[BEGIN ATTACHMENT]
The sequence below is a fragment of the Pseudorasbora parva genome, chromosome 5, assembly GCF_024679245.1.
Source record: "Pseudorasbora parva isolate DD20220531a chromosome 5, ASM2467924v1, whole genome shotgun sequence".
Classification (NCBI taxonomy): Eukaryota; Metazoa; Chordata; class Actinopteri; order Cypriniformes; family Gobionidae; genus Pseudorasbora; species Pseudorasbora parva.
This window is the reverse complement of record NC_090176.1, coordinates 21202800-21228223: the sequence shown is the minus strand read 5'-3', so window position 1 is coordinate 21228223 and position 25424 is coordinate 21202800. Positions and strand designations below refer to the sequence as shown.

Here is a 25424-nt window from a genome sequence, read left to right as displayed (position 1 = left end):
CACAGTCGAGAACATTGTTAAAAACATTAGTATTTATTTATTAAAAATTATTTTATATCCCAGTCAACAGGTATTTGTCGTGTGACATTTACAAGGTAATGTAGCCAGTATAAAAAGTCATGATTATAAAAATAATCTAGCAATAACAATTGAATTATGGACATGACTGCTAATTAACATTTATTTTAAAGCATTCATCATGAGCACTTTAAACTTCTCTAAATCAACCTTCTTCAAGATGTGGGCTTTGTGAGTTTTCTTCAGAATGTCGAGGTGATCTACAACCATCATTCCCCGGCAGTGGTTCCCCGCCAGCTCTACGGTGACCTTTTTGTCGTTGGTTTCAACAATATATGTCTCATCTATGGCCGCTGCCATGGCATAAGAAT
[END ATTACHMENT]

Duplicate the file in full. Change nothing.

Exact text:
The sequence below is a fragment of the Pseudorasbora parva genome, chromosome 5, assembly GCF_024679245.1.
Source record: "Pseudorasbora parva isolate DD20220531a chromosome 5, ASM2467924v1, whole genome shotgun sequence".
Classification (NCBI taxonomy): Eukaryota; Metazoa; Chordata; class Actinopteri; order Cypriniformes; family Gobionidae; genus Pseudorasbora; species Pseudorasbora parva.
This window is the reverse complement of record NC_090176.1, coordinates 21202800-21228223: the sequence shown is the minus strand read 5'-3', so window position 1 is coordinate 21228223 and position 25424 is coordinate 21202800. Positions and strand designations below refer to the sequence as shown.

Here is a 25424-nt window from a genome sequence, read left to right as displayed (position 1 = left end):
CACAGTCGAGAACATTGTTAAAAACATTAGTATTTATTTATTAAAAATTATTTTATATCCCAGTCAACAGGTATTTGTCGTGTGACATTTACAAGGTAATGTAGCCAGTATAAAAAGTCATGATTATAAAAATAATCTAGCAATAACAATTGAATTATGGACATGACTGCTAATTAACATTTATTTTAAAGCATTCATCATGAGCACTTTAAACTTCTCTAAATCAACCTTCTTCAAGATGTGGGCTTTGTGAGTTTTCTTCAGAATGTCGAGGTGATCTACAACCATCATTCCCCGGCAGTGGTTCCCCGCCAGCTCTACGGTGACCTTTTTGTCGTTGGTTTCAACAATATATGTCTCATCTATGGCCGCTGCCATGGCATAAGAAT